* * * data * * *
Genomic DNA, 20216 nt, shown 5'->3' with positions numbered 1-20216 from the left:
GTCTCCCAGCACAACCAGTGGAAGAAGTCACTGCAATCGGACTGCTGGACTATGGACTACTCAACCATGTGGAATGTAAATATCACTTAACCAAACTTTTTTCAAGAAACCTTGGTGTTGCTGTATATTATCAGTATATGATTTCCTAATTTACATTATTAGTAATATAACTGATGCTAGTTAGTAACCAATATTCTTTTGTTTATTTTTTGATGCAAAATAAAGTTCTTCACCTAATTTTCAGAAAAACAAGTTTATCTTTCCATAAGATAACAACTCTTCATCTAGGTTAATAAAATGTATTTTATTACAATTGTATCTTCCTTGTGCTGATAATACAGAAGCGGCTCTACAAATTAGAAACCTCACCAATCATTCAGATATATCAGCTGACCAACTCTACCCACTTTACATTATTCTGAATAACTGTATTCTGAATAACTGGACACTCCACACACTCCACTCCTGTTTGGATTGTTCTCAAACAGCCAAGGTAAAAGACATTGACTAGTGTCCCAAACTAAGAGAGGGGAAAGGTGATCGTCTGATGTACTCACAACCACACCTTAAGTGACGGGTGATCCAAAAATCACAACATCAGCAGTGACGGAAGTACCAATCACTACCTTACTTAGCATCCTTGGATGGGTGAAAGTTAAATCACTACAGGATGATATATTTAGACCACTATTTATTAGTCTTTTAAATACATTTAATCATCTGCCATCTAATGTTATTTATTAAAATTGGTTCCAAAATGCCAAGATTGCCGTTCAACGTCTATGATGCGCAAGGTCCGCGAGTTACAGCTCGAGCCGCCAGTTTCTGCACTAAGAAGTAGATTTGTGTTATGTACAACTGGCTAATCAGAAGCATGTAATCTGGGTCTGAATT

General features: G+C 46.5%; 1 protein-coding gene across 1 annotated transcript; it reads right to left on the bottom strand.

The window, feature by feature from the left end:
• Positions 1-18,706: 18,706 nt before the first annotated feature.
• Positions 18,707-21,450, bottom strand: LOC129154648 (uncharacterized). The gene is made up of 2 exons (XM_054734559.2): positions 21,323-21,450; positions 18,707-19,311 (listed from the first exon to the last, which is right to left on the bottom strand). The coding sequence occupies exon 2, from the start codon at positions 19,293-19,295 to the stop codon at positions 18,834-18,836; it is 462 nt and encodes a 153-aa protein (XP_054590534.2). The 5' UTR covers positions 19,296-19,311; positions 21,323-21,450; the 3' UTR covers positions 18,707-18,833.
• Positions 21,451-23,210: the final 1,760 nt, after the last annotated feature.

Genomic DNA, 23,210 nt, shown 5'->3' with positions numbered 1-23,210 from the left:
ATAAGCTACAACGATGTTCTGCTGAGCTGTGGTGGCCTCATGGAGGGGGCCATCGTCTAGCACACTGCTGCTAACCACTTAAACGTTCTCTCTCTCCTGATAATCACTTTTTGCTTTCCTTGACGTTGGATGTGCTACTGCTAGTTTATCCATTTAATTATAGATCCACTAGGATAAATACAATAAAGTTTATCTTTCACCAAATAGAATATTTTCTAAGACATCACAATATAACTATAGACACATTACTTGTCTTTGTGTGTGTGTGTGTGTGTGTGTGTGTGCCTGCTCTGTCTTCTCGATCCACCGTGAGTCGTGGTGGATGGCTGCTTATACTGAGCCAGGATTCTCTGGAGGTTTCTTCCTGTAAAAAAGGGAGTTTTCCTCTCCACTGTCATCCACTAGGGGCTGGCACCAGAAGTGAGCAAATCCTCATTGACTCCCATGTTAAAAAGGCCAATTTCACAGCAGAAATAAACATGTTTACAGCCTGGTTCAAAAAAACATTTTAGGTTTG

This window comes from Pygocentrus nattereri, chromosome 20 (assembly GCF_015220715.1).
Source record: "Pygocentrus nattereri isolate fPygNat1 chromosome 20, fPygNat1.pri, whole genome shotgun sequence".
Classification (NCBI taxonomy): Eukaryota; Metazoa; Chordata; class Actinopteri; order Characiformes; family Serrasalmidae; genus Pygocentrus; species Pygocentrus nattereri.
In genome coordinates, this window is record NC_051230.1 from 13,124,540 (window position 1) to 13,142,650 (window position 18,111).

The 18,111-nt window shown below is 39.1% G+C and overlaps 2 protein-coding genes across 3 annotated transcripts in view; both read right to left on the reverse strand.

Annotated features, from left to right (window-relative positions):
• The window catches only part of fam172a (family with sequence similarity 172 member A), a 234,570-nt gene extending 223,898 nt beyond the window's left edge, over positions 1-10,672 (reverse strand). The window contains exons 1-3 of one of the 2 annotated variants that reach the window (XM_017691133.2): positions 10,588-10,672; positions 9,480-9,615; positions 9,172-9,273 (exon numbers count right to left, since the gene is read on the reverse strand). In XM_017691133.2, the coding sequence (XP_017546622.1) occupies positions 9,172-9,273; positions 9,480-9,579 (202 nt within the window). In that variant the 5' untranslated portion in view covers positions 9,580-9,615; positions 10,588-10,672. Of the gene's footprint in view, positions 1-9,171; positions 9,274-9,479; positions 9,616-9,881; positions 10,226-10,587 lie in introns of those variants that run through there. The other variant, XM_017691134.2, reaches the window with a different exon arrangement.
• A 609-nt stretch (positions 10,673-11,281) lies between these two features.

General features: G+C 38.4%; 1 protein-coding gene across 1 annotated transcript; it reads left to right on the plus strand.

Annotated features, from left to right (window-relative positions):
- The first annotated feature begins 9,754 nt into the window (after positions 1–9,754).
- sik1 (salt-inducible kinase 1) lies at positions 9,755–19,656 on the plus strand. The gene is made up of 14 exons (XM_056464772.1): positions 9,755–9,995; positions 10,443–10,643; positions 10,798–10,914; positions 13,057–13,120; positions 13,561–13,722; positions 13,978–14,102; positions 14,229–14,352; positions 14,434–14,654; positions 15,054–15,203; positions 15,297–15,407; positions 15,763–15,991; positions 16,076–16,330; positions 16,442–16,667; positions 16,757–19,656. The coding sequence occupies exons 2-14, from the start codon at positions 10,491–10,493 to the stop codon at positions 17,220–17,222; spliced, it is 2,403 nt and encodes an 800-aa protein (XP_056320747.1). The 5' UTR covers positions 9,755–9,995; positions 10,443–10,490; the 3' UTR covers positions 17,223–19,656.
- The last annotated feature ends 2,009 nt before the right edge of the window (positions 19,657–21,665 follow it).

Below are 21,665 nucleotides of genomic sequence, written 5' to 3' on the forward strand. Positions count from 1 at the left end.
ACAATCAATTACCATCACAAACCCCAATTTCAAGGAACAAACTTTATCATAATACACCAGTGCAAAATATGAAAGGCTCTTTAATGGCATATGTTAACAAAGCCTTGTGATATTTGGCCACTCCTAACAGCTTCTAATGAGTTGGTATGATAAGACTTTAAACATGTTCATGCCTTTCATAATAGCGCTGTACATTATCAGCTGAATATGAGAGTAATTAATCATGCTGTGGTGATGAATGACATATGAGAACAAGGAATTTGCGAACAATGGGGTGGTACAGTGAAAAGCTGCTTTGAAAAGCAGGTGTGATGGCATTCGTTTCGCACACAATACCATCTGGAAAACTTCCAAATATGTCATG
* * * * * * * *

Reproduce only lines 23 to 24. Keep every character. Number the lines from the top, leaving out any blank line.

Below are 21,665 nucleotides of genomic sequence, written 5' to 3' on the forward strand. Positions count from 1 at the left end.
ACAATCAATTACCATCACAAACCCCAATTTCAAGGAACAAACTTTATCATAATACACCAGTGCAAAATATGAAAGGCTCTTTAATGGCATATGTTAACAAAGCCTTGTGATATTTGGCCACTCCTAACAGCTTCTAATGAGTTGGTATGATAAGACTTTAAACATGTTCATGCCTTTCATAATAGCGCTGTACATTATCAGCTGAATATGAGAGTAATTAATCATGCTGTGGTGATGAATGACATATGAGAACAAGGAATTTGCGAACAATGGGGTGGTACAGTGAAAAGCTGCTTTGAAAAGCAGGTGTGATGGCATTCGTTTCGCACACAATACCATCTGGAAAACTTCCAAATATGTCATG